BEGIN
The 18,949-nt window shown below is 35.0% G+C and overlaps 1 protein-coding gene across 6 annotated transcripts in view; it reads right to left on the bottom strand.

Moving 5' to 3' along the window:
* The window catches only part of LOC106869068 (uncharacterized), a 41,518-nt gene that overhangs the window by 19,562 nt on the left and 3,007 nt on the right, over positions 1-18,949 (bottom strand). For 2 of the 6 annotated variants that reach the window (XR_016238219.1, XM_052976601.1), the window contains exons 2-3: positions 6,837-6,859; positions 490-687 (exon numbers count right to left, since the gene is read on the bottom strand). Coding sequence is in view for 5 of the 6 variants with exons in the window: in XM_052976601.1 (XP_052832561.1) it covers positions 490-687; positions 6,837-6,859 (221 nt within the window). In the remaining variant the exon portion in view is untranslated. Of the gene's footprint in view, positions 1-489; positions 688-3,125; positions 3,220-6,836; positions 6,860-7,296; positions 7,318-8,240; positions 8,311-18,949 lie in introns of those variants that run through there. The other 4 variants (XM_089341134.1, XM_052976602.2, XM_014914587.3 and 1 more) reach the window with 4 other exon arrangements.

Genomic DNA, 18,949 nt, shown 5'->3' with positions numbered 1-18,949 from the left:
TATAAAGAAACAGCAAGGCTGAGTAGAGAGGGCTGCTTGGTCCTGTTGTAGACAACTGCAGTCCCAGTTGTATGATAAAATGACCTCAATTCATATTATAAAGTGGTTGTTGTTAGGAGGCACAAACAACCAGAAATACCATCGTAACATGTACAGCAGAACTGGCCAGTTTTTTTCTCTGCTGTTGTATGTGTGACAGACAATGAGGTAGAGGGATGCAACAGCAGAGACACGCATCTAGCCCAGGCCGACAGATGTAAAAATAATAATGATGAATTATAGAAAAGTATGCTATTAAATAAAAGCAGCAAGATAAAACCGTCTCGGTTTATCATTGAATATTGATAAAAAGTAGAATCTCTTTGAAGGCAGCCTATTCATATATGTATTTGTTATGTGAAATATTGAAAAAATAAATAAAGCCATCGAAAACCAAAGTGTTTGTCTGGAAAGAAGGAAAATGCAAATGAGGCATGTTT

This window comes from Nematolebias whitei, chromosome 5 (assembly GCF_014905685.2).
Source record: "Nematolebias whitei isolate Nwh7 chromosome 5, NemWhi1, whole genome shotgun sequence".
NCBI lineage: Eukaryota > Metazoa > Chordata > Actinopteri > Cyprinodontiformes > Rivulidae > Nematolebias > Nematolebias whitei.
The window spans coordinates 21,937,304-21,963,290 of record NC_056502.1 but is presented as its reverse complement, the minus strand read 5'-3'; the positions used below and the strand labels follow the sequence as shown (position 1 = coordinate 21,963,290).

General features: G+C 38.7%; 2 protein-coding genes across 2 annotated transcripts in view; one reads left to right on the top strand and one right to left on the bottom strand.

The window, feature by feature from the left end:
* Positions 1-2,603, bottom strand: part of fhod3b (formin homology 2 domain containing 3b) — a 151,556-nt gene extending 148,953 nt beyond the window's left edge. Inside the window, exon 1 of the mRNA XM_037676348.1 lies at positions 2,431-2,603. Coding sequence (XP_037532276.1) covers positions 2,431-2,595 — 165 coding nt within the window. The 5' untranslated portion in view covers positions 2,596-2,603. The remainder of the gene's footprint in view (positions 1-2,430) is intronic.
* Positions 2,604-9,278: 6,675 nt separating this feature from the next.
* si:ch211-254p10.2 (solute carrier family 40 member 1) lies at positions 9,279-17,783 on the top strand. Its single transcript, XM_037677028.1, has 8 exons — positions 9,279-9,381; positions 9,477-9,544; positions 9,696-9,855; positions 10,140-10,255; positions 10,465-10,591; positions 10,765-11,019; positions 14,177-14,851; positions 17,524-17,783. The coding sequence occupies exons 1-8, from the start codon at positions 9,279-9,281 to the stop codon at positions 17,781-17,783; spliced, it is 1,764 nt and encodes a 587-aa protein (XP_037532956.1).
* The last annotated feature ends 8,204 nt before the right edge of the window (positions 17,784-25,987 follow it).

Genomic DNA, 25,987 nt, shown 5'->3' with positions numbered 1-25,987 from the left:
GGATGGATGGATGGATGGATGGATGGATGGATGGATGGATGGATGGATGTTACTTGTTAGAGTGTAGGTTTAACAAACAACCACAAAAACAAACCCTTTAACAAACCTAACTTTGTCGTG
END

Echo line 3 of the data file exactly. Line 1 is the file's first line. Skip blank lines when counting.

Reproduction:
* The window catches only part of LOC106869068 (uncharacterized), a 41,518-nt gene that overhangs the window by 19,562 nt on the left and 3,007 nt on the right, over positions 1-18,949 (bottom strand). For 2 of the 6 annotated variants that reach the window (XR_016238219.1, XM_052976601.1), the window contains exons 2-3: positions 6,837-6,859; positions 490-687 (exon numbers count right to left, since the gene is read on the bottom strand). Coding sequence is in view for 5 of the 6 variants with exons in the window: in XM_052976601.1 (XP_052832561.1) it covers positions 490-687; positions 6,837-6,859 (221 nt within the window). In the remaining variant the exon portion in view is untranslated. Of the gene's footprint in view, positions 1-489; positions 688-3,125; positions 3,220-6,836; positions 6,860-7,296; positions 7,318-8,240; positions 8,311-18,949 lie in introns of those variants that run through there. The other 4 variants (XM_089341134.1, XM_052976602.2, XM_014914587.3 and 1 more) reach the window with 4 other exon arrangements.